Voices: Menopausal working women must be protected by law

Menopause isn’t a disability nor a long–term form of ill health, it’s a transitional period and a fact of life (Getty)
Menopause isn’t a disability nor a long–term form of ill health, it’s a transitional period and a fact of life (Getty)

Given the flood of menopausal women leaving the workplace, you might expect the Women and Equalities Committee report to have received a series of enthusiastic ticks from the government, glad that the likes of MPs Caroline Nokes and Carolyn Harris had done the necessary legwork. Instead, the three months delayed government response sounds as convoluted as a teenager explaining why their coursework is late.

The report recommends ways in which to protect and retain the nation’s rapidly emptying pool of menopausal workers. But five key recommendations out of 12 were rejected outright, including the eminently sensible suggestion that there be a consultation on making menopause a protected characteristic under the Equality Act 2010.

Speaking as the chair of Menopause Mandate, I was surprised by the government’s defensive attitude, riddled with a misunderstanding about menopause and how it can affect working women.

At the moment the situation is dire. We have a veritable brain drain of brilliant and talented women in midlife with a wealth of expertise and experience. Last year, The Fawcett Society Menopause and the Workplace Report revealed that one in 10 women who worked during menopause have left because of symptoms. It’s patently obvious that women need more support, employers would like to retain their staff, and reform is urgently needed.

Menopause will affect 50 per cent of the population. It’s a staging post in the fertility journey of every woman, as the hormones that went up in puberty go down again, causing more than 50 (so it’s said) symptoms ranging from hot flushes to anxiety and depression. Most women will experience at least one symptom and one in four experience such severe symptoms that their quality of life is affected. Menopause has been dismissed, ignored, and treated as a shameful embarrassment for far too long. Refusing to acknowledge it in its own right is insulting. It feels as though menopausal women and their needs are yet again being dismissed.

And yet, here we are, being told that menopause can be slotted in age, sex, or disability when it comes to protected characteristics. These all, say the po-faced government comments, “provide protection against unfair treatment of employees going through menopause”. For them to suggest that employment rights and support for half the population during a liminal phase (which is already much stigmatised) should be umbrellaed by other categories, rather than given its own, seems particularly ironic. Menopause isn’t a disability nor a long-term form of ill health, it’s a transitional period and a fact of life.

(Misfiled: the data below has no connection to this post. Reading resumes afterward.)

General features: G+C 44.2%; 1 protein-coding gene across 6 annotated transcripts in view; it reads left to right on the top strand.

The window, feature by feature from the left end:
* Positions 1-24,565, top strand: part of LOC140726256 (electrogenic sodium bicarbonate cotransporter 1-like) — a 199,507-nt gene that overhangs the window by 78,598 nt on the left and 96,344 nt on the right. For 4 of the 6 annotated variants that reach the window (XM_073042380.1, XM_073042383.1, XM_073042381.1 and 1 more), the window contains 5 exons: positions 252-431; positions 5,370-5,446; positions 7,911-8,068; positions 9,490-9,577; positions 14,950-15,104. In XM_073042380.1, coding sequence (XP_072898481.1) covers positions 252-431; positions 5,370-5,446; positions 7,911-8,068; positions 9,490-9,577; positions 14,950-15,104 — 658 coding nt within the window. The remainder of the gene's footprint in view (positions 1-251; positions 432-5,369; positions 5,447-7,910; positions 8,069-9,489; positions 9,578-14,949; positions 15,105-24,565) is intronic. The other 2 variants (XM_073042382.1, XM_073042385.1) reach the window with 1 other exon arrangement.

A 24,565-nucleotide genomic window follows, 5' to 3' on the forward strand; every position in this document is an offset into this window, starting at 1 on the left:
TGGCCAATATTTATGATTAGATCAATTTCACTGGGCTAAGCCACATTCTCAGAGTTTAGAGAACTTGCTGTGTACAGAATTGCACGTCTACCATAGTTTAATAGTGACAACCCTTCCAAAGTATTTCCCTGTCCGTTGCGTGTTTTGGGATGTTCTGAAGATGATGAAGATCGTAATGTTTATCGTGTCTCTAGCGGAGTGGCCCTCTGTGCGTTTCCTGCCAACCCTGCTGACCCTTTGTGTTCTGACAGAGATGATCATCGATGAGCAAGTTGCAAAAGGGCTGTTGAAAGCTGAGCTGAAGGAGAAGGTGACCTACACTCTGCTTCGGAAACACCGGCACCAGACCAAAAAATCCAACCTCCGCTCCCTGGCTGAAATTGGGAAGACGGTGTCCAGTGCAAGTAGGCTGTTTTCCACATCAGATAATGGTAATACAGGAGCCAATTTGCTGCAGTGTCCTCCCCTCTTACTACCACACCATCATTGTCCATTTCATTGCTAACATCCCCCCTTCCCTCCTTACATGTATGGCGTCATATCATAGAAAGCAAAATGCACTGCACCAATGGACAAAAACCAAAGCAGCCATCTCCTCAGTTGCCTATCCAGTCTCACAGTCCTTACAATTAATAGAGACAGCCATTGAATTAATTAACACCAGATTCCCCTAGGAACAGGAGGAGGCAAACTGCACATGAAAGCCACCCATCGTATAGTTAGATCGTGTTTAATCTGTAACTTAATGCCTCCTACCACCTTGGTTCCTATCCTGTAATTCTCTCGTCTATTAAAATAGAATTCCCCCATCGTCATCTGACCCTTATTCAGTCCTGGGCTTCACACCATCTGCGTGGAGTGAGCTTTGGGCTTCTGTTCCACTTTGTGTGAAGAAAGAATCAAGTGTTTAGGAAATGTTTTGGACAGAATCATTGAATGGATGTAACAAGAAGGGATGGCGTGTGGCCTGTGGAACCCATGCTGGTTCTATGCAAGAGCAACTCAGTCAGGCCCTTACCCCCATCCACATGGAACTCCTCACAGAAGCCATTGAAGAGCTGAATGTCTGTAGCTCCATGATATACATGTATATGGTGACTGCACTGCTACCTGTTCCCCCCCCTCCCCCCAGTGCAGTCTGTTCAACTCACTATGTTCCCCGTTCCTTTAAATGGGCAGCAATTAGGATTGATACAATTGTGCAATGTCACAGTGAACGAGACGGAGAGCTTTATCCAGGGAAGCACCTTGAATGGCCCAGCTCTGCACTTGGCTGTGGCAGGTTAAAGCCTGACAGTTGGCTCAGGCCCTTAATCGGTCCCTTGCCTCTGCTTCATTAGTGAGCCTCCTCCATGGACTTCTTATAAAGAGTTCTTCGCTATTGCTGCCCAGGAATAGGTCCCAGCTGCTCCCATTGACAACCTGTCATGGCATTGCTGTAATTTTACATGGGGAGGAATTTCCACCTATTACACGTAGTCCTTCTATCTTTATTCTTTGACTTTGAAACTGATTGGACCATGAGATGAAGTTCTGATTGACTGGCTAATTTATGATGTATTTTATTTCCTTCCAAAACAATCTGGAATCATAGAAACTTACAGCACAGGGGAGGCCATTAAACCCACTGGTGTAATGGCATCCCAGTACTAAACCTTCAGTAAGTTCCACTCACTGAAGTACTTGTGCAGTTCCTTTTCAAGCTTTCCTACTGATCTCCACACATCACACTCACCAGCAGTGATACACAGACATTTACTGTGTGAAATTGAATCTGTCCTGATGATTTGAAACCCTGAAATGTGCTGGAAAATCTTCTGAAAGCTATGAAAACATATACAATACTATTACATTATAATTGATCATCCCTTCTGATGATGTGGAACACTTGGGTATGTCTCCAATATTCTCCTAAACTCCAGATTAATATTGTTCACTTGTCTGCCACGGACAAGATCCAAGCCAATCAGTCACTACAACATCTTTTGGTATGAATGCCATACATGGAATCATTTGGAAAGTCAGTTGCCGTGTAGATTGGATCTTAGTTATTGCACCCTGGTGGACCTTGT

Menopause Mandate expert and employment partner at gunnercooke LLP Emma Hammond agrees that the current provision is inadequate: “The current protected characteristics in the Equality Act require women to frame their circumstances into age, sex or disability discrimination claims which is far from satisfactory – these characteristics don’t cover enough scenarios or protect enough women”. She points out that there could be many positives with a new protected characteristic, including simplifying the position for employers.

As MP and chair of the committee, Caroline Nokes explained in her letter to health minister Maria Caulfield, the whole response is a missed opportunity to protect vast numbers of talented and experienced women from leaving the workforce.

And as I observed on BBC Breakfast earlier in the day, just a couple of weeks ago the Treasury was talking about policies to get people back to work. Wouldn’t it be nice to keep them there in the first place? Surely one of the most obvious things to do is acknowledge menopause and its potential significance for every woman. By rejecting the suggestion that it be a protected characteristic, the government is failing to do just that.

‘Cracking the Menopause: While Keeping Yourself Together’ by Mariella Frostrup and Alice Smellie is out now in paperback (Bluebird, £9.99)